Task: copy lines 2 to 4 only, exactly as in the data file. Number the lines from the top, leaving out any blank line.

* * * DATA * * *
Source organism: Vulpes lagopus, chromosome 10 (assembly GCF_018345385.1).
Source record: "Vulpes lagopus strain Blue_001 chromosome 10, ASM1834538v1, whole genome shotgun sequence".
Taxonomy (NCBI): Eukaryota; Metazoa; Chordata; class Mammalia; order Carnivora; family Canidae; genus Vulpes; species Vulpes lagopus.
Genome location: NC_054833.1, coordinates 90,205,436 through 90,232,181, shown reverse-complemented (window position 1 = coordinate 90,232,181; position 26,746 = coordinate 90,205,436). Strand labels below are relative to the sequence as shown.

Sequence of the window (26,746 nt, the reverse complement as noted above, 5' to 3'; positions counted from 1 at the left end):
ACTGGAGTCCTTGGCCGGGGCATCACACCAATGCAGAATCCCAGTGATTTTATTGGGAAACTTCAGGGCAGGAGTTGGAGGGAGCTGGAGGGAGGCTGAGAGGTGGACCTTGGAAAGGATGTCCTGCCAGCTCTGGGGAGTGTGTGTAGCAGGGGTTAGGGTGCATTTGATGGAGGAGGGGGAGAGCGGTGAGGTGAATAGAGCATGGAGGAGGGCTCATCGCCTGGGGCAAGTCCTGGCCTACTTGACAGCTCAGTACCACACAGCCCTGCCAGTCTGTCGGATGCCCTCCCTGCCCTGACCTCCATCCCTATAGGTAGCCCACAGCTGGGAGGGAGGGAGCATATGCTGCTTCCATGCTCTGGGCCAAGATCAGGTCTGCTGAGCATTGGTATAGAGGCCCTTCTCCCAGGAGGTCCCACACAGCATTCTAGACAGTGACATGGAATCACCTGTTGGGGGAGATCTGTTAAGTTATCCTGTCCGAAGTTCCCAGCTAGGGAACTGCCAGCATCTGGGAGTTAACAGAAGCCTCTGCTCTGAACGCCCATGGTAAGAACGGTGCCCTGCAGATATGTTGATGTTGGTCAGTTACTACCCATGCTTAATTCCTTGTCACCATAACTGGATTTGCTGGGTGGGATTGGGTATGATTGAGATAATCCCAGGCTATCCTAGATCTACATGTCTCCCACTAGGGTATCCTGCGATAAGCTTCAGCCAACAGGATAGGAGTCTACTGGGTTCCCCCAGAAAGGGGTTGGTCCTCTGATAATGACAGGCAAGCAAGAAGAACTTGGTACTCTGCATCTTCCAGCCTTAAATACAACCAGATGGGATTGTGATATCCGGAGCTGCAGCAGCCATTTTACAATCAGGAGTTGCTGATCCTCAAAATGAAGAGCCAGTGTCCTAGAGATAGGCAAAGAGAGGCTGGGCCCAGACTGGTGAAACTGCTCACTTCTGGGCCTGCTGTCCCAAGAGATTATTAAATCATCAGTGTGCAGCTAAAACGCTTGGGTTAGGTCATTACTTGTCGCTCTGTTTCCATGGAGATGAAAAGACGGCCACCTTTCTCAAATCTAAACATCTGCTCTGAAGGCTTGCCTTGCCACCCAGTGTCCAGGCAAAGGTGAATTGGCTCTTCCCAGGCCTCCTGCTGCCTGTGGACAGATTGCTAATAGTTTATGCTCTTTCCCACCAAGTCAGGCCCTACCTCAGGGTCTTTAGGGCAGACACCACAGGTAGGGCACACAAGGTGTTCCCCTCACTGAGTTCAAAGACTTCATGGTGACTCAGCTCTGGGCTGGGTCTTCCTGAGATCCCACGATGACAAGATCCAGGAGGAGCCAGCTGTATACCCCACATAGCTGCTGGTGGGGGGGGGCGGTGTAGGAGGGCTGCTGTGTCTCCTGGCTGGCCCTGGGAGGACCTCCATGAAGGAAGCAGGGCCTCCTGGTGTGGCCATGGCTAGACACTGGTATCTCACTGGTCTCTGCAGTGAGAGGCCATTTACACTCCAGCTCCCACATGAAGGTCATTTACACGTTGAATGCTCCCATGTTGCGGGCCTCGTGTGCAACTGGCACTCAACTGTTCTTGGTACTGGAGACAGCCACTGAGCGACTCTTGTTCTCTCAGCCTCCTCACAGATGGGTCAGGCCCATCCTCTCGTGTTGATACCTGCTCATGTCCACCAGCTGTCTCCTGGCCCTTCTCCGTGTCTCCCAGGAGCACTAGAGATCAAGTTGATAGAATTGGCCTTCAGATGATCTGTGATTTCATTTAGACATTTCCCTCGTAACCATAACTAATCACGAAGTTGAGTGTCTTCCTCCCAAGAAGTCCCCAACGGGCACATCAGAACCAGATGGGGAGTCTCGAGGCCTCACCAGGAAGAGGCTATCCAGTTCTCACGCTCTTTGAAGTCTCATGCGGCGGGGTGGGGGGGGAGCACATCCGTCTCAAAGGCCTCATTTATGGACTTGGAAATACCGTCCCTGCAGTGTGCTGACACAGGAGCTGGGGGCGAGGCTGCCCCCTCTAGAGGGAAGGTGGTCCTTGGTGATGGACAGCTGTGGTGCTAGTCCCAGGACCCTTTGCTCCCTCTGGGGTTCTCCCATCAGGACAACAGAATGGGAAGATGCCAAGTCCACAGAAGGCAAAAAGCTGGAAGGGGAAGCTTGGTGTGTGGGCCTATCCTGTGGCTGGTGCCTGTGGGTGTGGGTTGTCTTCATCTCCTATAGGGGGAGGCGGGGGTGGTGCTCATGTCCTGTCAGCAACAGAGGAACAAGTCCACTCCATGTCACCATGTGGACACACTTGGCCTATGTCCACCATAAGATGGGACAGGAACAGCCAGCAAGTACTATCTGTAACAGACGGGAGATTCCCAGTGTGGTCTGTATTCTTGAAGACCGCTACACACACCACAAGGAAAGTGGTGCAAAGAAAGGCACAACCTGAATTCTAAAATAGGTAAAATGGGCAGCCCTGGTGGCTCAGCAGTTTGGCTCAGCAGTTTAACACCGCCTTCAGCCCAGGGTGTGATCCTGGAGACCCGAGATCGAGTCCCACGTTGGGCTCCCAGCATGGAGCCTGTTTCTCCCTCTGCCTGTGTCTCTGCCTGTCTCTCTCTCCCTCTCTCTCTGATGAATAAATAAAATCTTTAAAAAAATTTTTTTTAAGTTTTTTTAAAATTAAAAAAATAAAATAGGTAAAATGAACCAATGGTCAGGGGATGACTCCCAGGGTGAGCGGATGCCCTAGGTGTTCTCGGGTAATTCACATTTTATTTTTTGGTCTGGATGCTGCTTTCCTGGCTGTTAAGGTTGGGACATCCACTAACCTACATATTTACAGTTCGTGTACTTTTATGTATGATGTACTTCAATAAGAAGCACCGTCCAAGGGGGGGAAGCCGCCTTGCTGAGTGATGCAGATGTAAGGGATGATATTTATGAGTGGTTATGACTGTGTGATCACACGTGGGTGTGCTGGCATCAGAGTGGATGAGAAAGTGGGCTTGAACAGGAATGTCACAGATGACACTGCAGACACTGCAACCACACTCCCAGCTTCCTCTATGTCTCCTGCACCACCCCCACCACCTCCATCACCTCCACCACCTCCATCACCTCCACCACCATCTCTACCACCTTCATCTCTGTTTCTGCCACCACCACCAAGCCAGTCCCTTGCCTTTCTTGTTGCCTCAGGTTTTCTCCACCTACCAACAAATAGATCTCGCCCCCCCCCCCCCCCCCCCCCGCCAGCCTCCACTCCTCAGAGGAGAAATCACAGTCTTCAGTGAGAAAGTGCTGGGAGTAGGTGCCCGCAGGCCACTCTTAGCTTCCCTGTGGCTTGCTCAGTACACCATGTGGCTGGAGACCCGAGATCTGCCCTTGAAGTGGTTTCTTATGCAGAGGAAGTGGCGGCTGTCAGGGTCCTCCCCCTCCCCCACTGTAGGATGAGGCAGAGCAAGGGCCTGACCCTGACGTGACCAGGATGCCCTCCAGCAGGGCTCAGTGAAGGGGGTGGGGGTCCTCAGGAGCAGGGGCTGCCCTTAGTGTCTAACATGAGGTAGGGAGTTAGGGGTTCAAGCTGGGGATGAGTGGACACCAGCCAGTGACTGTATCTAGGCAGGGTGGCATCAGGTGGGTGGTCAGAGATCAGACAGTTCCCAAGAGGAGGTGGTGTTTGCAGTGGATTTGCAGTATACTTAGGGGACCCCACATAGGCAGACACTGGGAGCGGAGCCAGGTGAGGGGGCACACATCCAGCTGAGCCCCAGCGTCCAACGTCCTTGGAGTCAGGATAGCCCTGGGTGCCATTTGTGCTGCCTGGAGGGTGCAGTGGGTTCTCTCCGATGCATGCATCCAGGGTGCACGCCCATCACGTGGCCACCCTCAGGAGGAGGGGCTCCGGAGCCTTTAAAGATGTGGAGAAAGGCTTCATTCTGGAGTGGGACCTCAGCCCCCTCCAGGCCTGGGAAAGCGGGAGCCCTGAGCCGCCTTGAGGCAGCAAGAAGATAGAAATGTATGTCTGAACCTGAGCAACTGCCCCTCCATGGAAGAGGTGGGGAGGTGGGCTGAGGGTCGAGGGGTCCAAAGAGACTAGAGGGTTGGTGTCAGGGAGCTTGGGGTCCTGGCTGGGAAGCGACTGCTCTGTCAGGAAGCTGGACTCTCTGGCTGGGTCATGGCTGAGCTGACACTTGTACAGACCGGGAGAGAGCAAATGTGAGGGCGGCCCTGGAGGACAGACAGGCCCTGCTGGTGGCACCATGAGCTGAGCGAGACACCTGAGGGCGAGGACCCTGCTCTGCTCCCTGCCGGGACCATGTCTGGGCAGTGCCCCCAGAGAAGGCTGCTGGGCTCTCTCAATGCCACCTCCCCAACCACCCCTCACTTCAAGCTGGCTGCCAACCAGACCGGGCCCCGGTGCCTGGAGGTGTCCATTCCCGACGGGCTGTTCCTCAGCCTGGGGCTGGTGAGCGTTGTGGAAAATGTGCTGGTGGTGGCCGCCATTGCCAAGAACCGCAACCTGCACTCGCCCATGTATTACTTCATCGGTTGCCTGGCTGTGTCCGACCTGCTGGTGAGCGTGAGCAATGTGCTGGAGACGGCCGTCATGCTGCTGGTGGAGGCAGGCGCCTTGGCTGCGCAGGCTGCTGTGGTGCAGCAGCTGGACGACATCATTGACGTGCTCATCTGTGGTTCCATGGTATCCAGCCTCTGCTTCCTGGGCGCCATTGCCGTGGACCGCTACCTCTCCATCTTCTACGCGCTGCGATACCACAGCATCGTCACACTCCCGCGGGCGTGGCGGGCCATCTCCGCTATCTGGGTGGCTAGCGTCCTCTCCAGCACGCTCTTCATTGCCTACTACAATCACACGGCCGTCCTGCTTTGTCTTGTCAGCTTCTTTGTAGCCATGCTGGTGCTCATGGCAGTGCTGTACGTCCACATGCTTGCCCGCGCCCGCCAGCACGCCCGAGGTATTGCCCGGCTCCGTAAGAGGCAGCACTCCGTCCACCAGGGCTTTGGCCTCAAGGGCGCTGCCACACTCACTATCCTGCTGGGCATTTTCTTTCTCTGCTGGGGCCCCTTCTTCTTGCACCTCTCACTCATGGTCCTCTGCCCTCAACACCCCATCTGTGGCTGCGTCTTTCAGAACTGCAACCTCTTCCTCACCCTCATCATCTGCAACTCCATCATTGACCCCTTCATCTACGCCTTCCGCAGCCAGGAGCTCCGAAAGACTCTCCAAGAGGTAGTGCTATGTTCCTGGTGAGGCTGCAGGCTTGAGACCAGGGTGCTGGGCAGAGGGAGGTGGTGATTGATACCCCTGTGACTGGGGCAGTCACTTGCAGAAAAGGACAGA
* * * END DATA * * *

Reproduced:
Source record: "Vulpes lagopus strain Blue_001 chromosome 10, ASM1834538v1, whole genome shotgun sequence".
Taxonomy (NCBI): Eukaryota; Metazoa; Chordata; class Mammalia; order Carnivora; family Canidae; genus Vulpes; species Vulpes lagopus.
Genome location: NC_054833.1, coordinates 90,205,436 through 90,232,181, shown reverse-complemented (window position 1 = coordinate 90,232,181; position 26,746 = coordinate 90,205,436). Strand labels below are relative to the sequence as shown.